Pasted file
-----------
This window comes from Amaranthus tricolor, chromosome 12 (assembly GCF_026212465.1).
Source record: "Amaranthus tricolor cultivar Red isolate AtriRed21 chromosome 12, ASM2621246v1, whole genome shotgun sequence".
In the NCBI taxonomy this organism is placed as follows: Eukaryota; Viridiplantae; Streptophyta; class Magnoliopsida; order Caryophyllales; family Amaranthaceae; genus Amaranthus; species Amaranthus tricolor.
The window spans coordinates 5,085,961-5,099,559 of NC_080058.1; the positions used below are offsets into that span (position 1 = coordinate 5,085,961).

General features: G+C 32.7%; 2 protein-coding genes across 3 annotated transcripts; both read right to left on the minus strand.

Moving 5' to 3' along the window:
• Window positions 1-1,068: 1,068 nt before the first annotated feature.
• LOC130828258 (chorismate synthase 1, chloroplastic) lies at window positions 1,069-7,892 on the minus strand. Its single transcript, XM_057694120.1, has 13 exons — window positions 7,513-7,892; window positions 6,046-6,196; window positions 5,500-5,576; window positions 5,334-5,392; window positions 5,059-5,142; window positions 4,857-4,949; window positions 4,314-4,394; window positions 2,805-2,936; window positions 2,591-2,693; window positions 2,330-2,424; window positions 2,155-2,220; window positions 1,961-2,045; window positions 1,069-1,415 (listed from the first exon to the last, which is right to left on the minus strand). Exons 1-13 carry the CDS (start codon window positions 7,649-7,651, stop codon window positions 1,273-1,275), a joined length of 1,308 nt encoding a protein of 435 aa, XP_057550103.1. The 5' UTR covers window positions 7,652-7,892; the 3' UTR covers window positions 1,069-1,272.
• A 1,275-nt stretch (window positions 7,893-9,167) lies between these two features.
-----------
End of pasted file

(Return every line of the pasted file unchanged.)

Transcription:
This window comes from Amaranthus tricolor, chromosome 12 (assembly GCF_026212465.1).
Source record: "Amaranthus tricolor cultivar Red isolate AtriRed21 chromosome 12, ASM2621246v1, whole genome shotgun sequence".
In the NCBI taxonomy this organism is placed as follows: Eukaryota; Viridiplantae; Streptophyta; class Magnoliopsida; order Caryophyllales; family Amaranthaceae; genus Amaranthus; species Amaranthus tricolor.
The window spans coordinates 5,085,961-5,099,559 of NC_080058.1; the positions used below are offsets into that span (position 1 = coordinate 5,085,961).

General features: G+C 32.7%; 2 protein-coding genes across 3 annotated transcripts; both read right to left on the minus strand.

Moving 5' to 3' along the window:
• Window positions 1-1,068: 1,068 nt before the first annotated feature.
• LOC130828258 (chorismate synthase 1, chloroplastic) lies at window positions 1,069-7,892 on the minus strand. Its single transcript, XM_057694120.1, has 13 exons — window positions 7,513-7,892; window positions 6,046-6,196; window positions 5,500-5,576; window positions 5,334-5,392; window positions 5,059-5,142; window positions 4,857-4,949; window positions 4,314-4,394; window positions 2,805-2,936; window positions 2,591-2,693; window positions 2,330-2,424; window positions 2,155-2,220; window positions 1,961-2,045; window positions 1,069-1,415 (listed from the first exon to the last, which is right to left on the minus strand). Exons 1-13 carry the CDS (start codon window positions 7,649-7,651, stop codon window positions 1,273-1,275), a joined length of 1,308 nt encoding a protein of 435 aa, XP_057550103.1. The 5' UTR covers window positions 7,652-7,892; the 3' UTR covers window positions 1,069-1,272.
• A 1,275-nt stretch (window positions 7,893-9,167) lies between these two features.